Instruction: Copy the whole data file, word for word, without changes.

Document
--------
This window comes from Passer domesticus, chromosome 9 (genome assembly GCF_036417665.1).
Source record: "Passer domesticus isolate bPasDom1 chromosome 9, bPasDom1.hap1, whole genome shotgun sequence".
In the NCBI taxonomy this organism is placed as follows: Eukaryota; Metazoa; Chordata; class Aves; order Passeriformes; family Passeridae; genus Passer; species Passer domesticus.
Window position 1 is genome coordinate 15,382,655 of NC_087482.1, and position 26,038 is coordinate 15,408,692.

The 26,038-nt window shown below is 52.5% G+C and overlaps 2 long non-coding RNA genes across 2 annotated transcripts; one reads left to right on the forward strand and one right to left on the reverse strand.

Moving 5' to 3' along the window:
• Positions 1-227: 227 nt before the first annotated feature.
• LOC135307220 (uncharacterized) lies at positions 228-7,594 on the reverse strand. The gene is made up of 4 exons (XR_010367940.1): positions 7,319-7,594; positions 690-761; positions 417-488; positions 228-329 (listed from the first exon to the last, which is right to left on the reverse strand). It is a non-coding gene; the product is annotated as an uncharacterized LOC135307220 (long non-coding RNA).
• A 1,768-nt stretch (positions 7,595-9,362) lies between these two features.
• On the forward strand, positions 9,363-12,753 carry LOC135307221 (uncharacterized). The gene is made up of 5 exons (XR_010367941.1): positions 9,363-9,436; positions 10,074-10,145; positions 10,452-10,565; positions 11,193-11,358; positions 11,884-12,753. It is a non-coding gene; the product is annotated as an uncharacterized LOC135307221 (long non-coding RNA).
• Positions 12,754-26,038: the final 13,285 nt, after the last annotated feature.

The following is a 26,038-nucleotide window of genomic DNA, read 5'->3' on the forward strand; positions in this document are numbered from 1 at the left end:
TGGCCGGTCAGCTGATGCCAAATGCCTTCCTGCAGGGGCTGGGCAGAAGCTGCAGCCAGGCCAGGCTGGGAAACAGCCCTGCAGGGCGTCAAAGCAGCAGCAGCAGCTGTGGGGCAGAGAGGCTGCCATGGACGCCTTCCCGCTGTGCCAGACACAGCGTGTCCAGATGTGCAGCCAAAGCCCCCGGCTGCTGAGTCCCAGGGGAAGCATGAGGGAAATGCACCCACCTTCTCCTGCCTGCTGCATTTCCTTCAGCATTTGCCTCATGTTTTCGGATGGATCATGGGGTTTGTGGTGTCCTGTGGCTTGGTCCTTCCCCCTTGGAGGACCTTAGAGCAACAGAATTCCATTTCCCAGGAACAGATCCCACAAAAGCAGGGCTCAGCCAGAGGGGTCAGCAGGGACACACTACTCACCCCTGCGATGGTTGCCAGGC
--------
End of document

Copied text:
This window comes from Passer domesticus, chromosome 9 (genome assembly GCF_036417665.1).
Source record: "Passer domesticus isolate bPasDom1 chromosome 9, bPasDom1.hap1, whole genome shotgun sequence".
In the NCBI taxonomy this organism is placed as follows: Eukaryota; Metazoa; Chordata; class Aves; order Passeriformes; family Passeridae; genus Passer; species Passer domesticus.
Window position 1 is genome coordinate 15,382,655 of NC_087482.1, and position 26,038 is coordinate 15,408,692.

The 26,038-nt window shown below is 52.5% G+C and overlaps 2 long non-coding RNA genes across 2 annotated transcripts; one reads left to right on the forward strand and one right to left on the reverse strand.

Moving 5' to 3' along the window:
• Positions 1-227: 227 nt before the first annotated feature.
• LOC135307220 (uncharacterized) lies at positions 228-7,594 on the reverse strand. The gene is made up of 4 exons (XR_010367940.1): positions 7,319-7,594; positions 690-761; positions 417-488; positions 228-329 (listed from the first exon to the last, which is right to left on the reverse strand). It is a non-coding gene; the product is annotated as an uncharacterized LOC135307220 (long non-coding RNA).
• A 1,768-nt stretch (positions 7,595-9,362) lies between these two features.
• On the forward strand, positions 9,363-12,753 carry LOC135307221 (uncharacterized). The gene is made up of 5 exons (XR_010367941.1): positions 9,363-9,436; positions 10,074-10,145; positions 10,452-10,565; positions 11,193-11,358; positions 11,884-12,753. It is a non-coding gene; the product is annotated as an uncharacterized LOC135307221 (long non-coding RNA).
• Positions 12,754-26,038: the final 13,285 nt, after the last annotated feature.

The following is a 26,038-nucleotide window of genomic DNA, read 5'->3' on the forward strand; positions in this document are numbered from 1 at the left end:
TGGCCGGTCAGCTGATGCCAAATGCCTTCCTGCAGGGGCTGGGCAGAAGCTGCAGCCAGGCCAGGCTGGGAAACAGCCCTGCAGGGCGTCAAAGCAGCAGCAGCAGCTGTGGGGCAGAGAGGCTGCCATGGACGCCTTCCCGCTGTGCCAGACACAGCGTGTCCAGATGTGCAGCCAAAGCCCCCGGCTGCTGAGTCCCAGGGGAAGCATGAGGGAAATGCACCCACCTTCTCCTGCCTGCTGCATTTCCTTCAGCATTTGCCTCATGTTTTCGGATGGATCATGGGGTTTGTGGTGTCCTGTGGCTTGGTCCTTCCCCCTTGGAGGACCTTAGAGCAACAGAATTCCATTTCCCAGGAACAGATCCCACAAAAGCAGGGCTCAGCCAGAGGGGTCAGCAGGGACACACTACTCACCCCTGCGATGGTTGCCAGGC